Share this article on:
The DICOM image format, which has been in use for around for 30 years, contains a design ‘flaw’ that could be exploited by hackers to embed malware in image files. Were that to happen, the malware would become permanently fused with protected health information.
The DICOM file format was developed to allow medical images to be easily stored and shared. It eliminated the need for physical films and solved hardware compatibility issues. DICOM is now the standard format used for MRI and CT images and is supported by most medical imaging systems. The file format can be read by a range of devices that are used to view patient image files and diagnostic information.
DICOM images contain a section at the start of the files called a Preamble. This section is used to facilitate access to the metadata within the images and ensure compatibility with image viewers which do not support the DICOM image format. By altering the Preamble section of the file, image viewers treat DICOM images as a file type that they support, such as a jpeg, allowing the file to be opened.
This design feature is part of the reason why the DICOM file format is so useful. However, this feature can also be seen as a flaw. Markel Picado Ortiz, a security researcher at Cylera, discovered the preamble section of the file does not have restrictions on what can be added.
Ortiz has a proof-of-concept exploit for the flaw which allows an arbitrary sequence of executable code to be inserted into the image. Provided that code is less than 128 bytes, it can be inserted without affecting compliance with the DICOM standard, altering the image in any other way, or changing any PHI contained in the file. Ortiz has called the attack method PE/DICOM.
By altering the Preamble of a file, a hacker could insert executable code that masquerades as a DICOM file. The DICOM image would become an executable file, yet it would not have a file extension associated with executable files. Headers could also be added that make the file appear to be another file format, such as an executable.
Any hacker that were to use this method of incorporating malicious code would also benefit from HIPAA regulations. Files containing PHI are usually ignored by anti-malware solutions for compliance reasons. Even if they did, it would be unlikely they would detect the presence of any code in the preamble section of the files.
Detecting the malware would therefore prove difficult. Malicious code could remain undetected, but worse, the infected files would be stored within the healthcare provider’s protected environment. The file may also be shared with other healthcare providers would be unaware the files had been infected with malware.
Since the malware contains executable code, it could download other malware onto the network or give an attacker a launch pad to conduct further attacks. Files could be given worm-like properties that allow malware to be propagated throughout the network.
The potential uses of this flaw are numerous. “This [flaw] enables new and existing malware to evolve into more potent variants, optimized for successful compromise of healthcare organizations, by using the infected patient data to hide, protect and spread itself – three of the primary functions that determine the effectiveness of a malware campaign,” said Ortiz.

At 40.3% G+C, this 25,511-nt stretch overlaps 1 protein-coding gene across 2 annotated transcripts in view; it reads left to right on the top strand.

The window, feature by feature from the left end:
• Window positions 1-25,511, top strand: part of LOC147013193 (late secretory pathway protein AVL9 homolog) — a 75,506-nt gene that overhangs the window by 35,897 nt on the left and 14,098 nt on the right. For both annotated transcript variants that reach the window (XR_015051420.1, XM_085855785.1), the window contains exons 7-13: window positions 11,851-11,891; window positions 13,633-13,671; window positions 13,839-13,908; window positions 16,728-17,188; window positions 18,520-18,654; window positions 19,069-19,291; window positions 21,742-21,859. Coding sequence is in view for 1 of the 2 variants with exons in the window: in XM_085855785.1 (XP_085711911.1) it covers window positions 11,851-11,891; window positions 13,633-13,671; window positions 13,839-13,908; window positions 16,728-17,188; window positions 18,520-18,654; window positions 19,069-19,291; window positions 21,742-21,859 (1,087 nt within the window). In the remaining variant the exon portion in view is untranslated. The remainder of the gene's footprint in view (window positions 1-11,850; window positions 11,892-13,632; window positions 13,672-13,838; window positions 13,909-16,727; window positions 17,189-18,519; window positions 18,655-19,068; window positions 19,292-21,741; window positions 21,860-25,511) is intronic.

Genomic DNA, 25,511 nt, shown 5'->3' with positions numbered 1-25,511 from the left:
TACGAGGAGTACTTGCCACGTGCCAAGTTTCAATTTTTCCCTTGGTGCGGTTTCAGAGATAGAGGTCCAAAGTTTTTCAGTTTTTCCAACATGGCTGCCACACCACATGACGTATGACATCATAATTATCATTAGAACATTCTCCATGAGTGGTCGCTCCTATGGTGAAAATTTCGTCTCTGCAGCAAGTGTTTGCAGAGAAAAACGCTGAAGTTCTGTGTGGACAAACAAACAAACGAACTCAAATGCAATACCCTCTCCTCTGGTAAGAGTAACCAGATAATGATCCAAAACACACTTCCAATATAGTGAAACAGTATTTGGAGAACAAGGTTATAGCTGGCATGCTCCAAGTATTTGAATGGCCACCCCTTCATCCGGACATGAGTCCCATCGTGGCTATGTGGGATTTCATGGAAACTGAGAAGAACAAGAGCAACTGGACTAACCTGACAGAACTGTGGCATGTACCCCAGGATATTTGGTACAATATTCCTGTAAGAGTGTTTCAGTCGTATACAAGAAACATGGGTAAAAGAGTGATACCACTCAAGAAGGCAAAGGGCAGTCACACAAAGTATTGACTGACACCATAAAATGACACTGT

Were the malware to be identified, healthcare organizations would have a problem with removing the malware. The hybrid file that is created could not have the malware removed without permanently deleting the file, which would result in the permanent loss of the image and patients’ PHI. Healthcare providers may have to keep the infected file due to HIPAA regulations.
“The fusion of fully-functioning executable malware with HIPAA-protected patient information adds regulatory complexities and clinical implications to automated malware protection and typical incident response processes in ways that did not previously need to be considered,” explained Ortiz.
Unfortunately, since the flaw is present in the DICOM standard itself, it is not possible to issue a patch to correct the flaw. The solution would be for the DICOM standard to be changed to place restrictions on what can be incorporated into the Preamble, but that may prove to be a challenge and would also involve altering a feature of DICOM files that makes them so useful.
Anti-malware solutions could be developed to check for the presence of malicious code inside DICOM images, but that does not solve the issue of what is done with the files if they are determined to contain malware.
While the flaw is serous, in order for it to be exploited, an attacker would first need to have permissions to access the system on which DICOM images are stored and would also need to have permissions to execute commands. Valid Active Directory credentials would therefore be required. That said, there have been many cases of credentials being compromised that have given hackers access to healthcare networks. The flaw could also be exploited by a malicious insider with access to the network.
All healthcare organizations can do to protect against the flaw in the short term is to adopt standard cybersecurity best practices to prevent access to the network being gained, such as changing default credentials, securing the perimeter, and scanning for and addressing vulnerabilities. Network segregation will help to prevent the spread of any malware and intrusion detection systems could detect an attack before DICOM images could be changed.
What is clear is that correcting the flaw and preventing abuse is going to be a major challenge and one that will not easily be solved.